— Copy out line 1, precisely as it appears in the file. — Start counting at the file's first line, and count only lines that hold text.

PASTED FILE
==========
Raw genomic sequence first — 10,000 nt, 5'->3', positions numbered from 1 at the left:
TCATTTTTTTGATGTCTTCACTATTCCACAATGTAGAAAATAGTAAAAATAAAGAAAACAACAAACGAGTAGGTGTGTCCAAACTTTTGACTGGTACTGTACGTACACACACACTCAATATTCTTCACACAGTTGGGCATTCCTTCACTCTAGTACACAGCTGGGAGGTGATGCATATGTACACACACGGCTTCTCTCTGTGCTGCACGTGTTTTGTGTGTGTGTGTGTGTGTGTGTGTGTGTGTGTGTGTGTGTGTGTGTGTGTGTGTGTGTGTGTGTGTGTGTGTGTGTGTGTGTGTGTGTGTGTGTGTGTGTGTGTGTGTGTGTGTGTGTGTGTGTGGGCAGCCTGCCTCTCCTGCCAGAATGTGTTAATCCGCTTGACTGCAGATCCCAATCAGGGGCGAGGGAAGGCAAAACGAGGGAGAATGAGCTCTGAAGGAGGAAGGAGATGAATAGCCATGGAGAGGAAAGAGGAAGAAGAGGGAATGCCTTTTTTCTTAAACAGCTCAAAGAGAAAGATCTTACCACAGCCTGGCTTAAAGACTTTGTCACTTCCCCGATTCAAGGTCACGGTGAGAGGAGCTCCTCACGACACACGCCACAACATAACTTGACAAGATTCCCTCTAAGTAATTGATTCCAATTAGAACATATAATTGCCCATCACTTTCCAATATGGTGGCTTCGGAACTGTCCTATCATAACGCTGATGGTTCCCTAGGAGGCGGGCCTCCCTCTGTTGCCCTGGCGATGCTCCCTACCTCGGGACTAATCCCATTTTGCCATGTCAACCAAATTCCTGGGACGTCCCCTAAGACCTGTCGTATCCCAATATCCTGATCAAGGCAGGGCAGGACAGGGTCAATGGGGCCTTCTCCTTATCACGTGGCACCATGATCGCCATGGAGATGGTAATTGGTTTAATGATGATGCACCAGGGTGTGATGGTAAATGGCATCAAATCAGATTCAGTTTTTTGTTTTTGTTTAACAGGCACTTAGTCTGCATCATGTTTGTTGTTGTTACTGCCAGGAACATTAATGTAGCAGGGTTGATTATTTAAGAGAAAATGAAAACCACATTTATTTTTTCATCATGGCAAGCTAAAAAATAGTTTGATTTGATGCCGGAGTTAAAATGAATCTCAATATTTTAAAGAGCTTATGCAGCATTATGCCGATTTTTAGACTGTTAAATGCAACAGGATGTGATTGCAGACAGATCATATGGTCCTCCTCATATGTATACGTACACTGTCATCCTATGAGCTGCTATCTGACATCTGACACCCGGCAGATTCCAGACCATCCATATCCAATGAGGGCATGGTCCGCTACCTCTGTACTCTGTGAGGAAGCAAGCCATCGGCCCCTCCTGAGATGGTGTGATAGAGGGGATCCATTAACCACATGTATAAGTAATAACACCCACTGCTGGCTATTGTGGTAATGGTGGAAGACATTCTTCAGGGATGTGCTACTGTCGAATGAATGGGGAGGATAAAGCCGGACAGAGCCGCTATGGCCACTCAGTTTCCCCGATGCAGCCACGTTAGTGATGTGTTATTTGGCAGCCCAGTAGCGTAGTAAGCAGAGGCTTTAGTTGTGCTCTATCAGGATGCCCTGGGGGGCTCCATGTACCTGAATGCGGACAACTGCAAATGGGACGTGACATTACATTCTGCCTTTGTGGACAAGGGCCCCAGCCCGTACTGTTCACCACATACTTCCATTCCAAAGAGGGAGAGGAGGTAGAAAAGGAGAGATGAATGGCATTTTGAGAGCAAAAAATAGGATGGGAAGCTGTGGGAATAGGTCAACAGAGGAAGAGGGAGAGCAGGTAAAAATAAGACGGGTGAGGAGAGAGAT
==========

Raw genomic sequence first — 10,000 nt, 5'->3', positions numbered from 1 at the left: